For Autotech to develop, simulate and deliver robot programs that meet precisely the customer’s requirements demands a great deal of collaboration. The development process can involve anything up to eight to ten different parties, from the OEM, such as Jaguar Land Rover, through the Tier 1 suppliers, like VDL Steelworld, FFT EDAG, ABB UK and Laepple, to the robot manufacturers themselves such as ABB, Comau, Denso, Fanuc, Hitachi, Kawasaki, Kuka, Yamaha and many others.
Each of these parties contributes part of the final picture. Engineers at Jaguar Land Rover, for example, will design the layout of the production line required for a new vehicle. Their Tier 1 suppliers then complete the actual process flow, determining how many of each robot and what additional equipment and fixtures etc will be required to build the actual line, which could comprise anything up to 10 to 15 robot cells each with two, three or four robots of one kind or another.
In theory, the Tier 1 supplier could then use the appropriate RCS modules from the robot suppliers to program the robots’ actions and things could stop there. In practice there’s more to it than that.
So the next step is the crucial one. It’s the step that will determine whether or not the individual cells and the production line overall will perform as required. And it’s where Autotech and its use of Tecnomatix take over in the development process.
Because Tecnomatix is a generic robot program and simulation development platform, Autotech is able to use it to develop and simulate 60-70% of the robot program without needing to worry about the performance differences between specific robot models. These differences can be dealt with later.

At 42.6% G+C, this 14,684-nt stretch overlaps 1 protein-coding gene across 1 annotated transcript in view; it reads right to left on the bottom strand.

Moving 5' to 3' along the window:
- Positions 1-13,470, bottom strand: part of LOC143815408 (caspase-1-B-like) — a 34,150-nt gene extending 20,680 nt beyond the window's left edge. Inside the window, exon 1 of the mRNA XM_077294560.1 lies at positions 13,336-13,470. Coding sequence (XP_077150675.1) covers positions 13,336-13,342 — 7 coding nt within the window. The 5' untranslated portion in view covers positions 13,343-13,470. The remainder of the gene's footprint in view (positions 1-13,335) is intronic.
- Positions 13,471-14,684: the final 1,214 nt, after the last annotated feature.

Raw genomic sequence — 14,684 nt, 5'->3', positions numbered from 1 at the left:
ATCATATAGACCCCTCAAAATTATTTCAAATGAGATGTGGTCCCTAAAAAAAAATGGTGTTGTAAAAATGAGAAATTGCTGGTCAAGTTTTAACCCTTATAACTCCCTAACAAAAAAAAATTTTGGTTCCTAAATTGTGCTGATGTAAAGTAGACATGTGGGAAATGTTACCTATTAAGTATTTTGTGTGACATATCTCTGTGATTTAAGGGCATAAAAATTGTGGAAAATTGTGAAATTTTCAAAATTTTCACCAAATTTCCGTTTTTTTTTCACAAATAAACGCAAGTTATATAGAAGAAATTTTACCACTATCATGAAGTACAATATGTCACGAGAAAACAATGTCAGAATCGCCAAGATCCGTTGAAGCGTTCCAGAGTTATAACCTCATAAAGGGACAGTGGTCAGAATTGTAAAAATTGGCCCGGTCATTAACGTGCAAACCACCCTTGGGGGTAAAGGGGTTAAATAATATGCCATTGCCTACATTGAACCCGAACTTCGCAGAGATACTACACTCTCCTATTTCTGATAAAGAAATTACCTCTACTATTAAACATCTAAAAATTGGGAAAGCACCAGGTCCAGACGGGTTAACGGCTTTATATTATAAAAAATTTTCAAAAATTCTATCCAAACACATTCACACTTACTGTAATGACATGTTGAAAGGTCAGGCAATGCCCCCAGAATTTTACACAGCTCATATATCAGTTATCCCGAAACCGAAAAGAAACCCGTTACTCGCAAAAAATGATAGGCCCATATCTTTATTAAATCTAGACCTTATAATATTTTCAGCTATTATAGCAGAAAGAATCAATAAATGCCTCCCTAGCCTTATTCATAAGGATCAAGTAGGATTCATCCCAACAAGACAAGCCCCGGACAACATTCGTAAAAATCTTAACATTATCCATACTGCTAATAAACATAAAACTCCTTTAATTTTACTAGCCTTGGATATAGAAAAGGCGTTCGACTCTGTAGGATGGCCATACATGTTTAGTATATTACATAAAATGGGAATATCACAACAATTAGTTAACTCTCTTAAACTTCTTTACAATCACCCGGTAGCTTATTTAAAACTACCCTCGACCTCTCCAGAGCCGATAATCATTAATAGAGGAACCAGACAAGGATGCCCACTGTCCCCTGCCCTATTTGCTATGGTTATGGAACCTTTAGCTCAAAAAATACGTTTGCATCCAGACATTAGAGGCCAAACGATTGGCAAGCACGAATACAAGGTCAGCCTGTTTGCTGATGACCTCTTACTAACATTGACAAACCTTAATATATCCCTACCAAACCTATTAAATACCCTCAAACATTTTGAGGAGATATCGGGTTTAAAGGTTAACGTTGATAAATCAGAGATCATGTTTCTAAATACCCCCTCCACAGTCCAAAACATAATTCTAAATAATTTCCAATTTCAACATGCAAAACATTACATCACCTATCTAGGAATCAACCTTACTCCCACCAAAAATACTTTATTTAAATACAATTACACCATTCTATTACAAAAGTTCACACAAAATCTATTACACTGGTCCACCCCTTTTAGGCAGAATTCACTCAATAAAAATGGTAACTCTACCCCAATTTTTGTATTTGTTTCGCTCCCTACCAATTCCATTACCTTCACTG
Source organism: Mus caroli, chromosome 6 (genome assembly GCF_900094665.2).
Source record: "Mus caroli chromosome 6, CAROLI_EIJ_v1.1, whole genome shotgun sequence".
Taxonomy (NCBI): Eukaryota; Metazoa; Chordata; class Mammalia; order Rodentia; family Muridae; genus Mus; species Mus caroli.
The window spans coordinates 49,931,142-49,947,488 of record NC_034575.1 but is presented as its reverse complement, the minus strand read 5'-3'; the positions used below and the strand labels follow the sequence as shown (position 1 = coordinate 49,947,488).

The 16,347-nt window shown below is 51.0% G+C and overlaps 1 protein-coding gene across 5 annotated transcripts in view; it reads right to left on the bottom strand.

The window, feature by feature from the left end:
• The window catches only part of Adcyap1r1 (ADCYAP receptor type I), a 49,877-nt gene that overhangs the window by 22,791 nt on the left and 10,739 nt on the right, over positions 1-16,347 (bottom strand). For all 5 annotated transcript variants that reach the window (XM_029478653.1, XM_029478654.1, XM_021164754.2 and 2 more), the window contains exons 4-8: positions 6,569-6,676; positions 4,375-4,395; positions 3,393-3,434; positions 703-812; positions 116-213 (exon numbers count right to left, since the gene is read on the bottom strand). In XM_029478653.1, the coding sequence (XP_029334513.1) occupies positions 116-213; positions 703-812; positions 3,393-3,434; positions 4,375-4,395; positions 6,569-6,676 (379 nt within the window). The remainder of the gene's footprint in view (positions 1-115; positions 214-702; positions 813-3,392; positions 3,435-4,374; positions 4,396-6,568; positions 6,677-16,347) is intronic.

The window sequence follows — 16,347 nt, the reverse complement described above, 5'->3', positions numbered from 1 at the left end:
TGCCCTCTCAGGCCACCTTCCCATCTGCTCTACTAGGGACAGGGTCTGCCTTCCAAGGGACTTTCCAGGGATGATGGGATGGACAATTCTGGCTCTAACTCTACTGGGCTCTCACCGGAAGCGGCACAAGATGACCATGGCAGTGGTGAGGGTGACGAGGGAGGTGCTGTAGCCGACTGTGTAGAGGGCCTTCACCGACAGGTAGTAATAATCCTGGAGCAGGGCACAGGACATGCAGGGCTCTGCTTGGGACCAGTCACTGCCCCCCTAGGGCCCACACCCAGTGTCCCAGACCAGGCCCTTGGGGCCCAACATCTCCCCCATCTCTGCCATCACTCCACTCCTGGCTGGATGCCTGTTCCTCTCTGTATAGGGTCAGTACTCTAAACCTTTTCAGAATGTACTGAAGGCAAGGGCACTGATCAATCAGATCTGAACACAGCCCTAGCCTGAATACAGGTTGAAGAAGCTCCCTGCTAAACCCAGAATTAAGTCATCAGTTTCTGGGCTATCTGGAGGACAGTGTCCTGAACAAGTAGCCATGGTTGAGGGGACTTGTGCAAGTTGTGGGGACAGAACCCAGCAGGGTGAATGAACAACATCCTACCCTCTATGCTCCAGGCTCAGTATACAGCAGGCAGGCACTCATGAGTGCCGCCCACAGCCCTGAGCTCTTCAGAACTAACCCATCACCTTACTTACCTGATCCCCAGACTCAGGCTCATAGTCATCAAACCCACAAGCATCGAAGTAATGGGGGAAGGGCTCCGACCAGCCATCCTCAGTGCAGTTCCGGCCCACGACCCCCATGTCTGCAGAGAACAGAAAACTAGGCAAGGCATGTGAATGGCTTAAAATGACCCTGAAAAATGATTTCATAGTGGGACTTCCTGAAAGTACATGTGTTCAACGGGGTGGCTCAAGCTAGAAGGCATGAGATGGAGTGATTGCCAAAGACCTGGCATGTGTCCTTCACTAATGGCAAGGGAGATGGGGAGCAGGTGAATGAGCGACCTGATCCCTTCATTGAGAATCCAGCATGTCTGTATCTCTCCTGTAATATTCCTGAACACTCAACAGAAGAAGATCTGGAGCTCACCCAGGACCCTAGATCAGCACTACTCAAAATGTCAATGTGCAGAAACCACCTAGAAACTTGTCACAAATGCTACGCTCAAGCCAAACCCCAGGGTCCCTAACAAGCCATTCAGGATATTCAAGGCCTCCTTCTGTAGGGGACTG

Farmer outlines the process that he and his colleagues at Autotech go through.
“Using the Tecnomatix software, our role is to develop and prove a robot program for each robot that is required for each process and that is sequenced with all other robots around and within the zone or cell in order to complete an operation within the contracted cycle time. It must also be collision-free with other robots and with the fixtures and other equipment, such as guard rails, conveyors and overhead trunking, that is within each robot’s surrounding environment,” he states.
“We therefore need to have access to data from multiple sources in order to build a virtual environment within Tecnomatix that will enable us to complete our task,” he explains. “This data includes 3D CAD models of the parts that are to be manufactured and assembled, models of the robots themselves, information on other equipment, such as conveyors, fixturing and other equipment within a cell and tooling information. In the case of Jaguar Land Rover, for example, we usually receive a CAD model of a complete robot cell that has been developed by them and their Tier 1 supplier.”
3D CAD models are made available either in a neutral format, such as JT, or via a direct translator or, in the case of 2D layouts, as DWG files. This data is combined within Tecnomatix to create an accurate 3D model of a complete robot cell that includes all of the equipment, both static and moving, that it will comprise.
“Without this accurate 3D virtual model of the cell, we wouldn’t be able to simulate the real-world operating environment,” states Farmer.
Working from the information provided by the customer, such as the number and positioning of rivets or welds required on a specific part, Autotech then uses Tecnomatix to develop a program that will drive a robot along a path that takes it to the correct points on the part, in the correct order, while missing any fixtures.
As Farmer explains, “What we’re using Tecnomatix for at this stage of the development process is to produce generic robot programs that drive the robots to perform a process specified by the customer’s process engineers.”